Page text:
Molly

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I fell in love for the first time when I was ninety-three years old.

Ridiculous as it may sound, it’s true. I met the woman I fell in love with, Molly, in hospital, in the cardiac critical care ward, where we were both being held after undergoing heart attacks, which we’d successfully, putatively recovered from.

At visiting time it was always like a circus, with Molly’s huge jolly family crowding around her bed, having to be cajoled away when it was over, and not a single visitor for me. Although we were of similar ages, we were very different people: Molly’s husband had died twenty years ago, and during their long happy marriage they’d had six sons, and now she had grandchildren, great grandchildren, even great great grandchildren galore, and her huge, nice, boisterous family was the bedrock of her life..

I had been an only child, never married and didn’t have a single relative in the world, and my life had stagnated into that of a lonely curmudgeonly bachelor.

But in the hours we’d been beside each other we’d talked and talked and talked. Shared all kinds of amazing secrets, so that even though I’d only ever managed to touch her hand occasionally, and had never had any physical interaction with her at all, our minds chimed in tandem. We seemed to know each other inside out, as if we’d known each other forever. We talked about how our lives might have been different if we’d met when we were younger and had been able to be a loving couple, how happy we might have been. She told me that when we got out of hospital that she was determined that we’d find a way of being together, of spending our last years together. She promised she’d find a way, and I agreed enthusiastically, wondering if she’d agree to move into my cottage and pondering on the changes I could make there.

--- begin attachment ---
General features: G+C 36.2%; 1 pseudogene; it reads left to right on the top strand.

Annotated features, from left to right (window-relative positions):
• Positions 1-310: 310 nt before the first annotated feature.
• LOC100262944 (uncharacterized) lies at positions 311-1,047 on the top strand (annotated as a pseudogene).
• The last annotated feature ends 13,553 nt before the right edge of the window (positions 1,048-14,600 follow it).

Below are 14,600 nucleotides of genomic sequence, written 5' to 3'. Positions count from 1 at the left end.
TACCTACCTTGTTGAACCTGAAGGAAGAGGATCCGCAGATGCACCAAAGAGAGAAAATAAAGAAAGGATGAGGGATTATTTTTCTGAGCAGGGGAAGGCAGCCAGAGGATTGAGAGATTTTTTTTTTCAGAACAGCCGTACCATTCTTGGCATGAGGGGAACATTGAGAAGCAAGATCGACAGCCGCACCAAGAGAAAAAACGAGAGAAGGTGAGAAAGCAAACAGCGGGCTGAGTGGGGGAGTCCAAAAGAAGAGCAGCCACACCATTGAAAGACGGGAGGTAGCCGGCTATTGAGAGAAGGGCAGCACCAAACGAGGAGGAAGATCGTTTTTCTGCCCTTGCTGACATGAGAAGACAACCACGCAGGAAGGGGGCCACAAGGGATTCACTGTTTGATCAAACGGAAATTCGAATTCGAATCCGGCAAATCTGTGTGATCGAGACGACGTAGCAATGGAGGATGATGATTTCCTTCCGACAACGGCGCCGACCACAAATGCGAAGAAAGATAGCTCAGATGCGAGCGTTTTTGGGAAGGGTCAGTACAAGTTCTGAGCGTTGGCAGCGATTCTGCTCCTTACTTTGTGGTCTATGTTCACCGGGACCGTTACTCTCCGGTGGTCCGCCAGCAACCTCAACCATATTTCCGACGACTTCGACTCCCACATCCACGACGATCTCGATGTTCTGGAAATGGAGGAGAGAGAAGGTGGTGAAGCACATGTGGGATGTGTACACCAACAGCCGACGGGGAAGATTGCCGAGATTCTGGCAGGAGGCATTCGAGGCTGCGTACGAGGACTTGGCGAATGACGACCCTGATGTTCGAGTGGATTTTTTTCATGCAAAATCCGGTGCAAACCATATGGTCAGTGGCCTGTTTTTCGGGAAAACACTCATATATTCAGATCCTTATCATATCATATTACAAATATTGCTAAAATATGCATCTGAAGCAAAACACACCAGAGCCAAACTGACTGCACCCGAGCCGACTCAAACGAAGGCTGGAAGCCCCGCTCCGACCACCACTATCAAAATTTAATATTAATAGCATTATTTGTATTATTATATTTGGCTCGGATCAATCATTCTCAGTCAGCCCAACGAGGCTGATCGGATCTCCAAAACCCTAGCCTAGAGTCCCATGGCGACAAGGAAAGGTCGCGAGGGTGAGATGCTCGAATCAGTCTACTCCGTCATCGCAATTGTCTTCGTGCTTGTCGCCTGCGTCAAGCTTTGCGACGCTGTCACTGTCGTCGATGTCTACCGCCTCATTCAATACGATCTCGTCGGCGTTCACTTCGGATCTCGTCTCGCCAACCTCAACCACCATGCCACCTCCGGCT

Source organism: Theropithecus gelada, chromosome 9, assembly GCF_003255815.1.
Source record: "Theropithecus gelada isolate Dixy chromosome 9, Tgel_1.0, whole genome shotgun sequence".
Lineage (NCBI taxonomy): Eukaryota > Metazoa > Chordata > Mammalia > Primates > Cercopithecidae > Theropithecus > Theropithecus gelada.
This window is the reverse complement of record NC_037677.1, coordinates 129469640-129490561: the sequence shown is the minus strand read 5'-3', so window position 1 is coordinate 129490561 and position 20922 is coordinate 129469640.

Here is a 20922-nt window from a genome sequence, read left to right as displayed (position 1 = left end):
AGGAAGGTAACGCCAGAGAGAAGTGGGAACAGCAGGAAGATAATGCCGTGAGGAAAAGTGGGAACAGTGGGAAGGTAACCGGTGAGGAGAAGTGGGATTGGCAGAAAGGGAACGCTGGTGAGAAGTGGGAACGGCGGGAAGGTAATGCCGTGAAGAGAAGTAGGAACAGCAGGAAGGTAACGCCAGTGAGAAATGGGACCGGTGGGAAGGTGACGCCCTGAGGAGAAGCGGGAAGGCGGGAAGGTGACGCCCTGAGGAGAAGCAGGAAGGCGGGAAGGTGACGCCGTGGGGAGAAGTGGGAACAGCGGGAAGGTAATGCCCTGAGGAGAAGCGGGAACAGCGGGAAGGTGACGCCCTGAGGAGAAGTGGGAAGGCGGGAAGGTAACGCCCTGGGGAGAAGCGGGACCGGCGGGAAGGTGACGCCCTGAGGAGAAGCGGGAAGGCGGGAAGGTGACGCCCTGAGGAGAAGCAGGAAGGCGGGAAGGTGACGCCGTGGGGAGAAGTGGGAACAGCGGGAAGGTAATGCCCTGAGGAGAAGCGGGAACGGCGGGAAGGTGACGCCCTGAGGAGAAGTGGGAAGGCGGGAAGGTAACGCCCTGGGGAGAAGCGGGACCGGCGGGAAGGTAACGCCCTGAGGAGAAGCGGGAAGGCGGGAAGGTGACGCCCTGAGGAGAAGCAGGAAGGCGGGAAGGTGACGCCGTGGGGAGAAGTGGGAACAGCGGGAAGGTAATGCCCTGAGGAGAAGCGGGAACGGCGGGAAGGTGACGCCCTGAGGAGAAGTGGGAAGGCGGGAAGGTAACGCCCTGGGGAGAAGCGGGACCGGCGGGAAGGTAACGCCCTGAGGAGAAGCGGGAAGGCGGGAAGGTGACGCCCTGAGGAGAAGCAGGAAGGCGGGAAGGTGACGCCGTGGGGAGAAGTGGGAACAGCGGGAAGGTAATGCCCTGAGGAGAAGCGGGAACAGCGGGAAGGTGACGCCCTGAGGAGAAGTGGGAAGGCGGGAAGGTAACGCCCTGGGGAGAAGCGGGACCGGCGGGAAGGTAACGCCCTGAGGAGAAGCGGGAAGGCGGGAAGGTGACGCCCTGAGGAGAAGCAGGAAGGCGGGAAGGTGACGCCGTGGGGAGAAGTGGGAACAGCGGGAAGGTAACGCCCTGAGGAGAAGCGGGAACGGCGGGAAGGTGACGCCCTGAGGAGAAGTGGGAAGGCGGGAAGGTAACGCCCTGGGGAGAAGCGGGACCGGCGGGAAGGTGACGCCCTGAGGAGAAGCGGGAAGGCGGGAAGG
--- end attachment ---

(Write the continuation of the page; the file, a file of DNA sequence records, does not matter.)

My ninety-four years on earth? I’ve been a schoolmaster at the same all-boys school all my working life, and during retirement all I’ve ever done is play golf occasionally, go on lonely walking holidays, read classical texts in Greek and Latin and watch TV. When I was younger I had had girlfriends but nothing ever led anywhere. Nor did I have inclinations towards my own sex, I’ve always been keen on women, it’s just that I’ve never had any luck, or maybe I always lacked the confidence to take the initiative with girls, and then, all of a sudden, it was too late for me, and I became ‘the old schoolmaster who had never married’, an object of pity.

But in talking to Molly, and learning about her experiences of being brought up on a farm in a village outside Dublin and then travelling to London with her family, I felt as if I’d entered into her life, was even, in a strange way, almost part of it. We entered into daydreams, scenarios where we were young together, had met and fallen in love and been happily married for years and years. She’d confided that although her husband, Richard, had been a good man and a decent husband they had never really been in love, it was more a marriage of friendship and practicalities.

But now my tentative foray into normal human happiness was over. Molly had died yesterday, and paradoxically, I had recovered enough to be sent home when it was the last place in the world I wanted to go. To my lonely little cottage in the countryside, where I had initially been so glad to find peace and quiet away from the city, but discovered too late that it was not unlike the peace and quiet of the grave.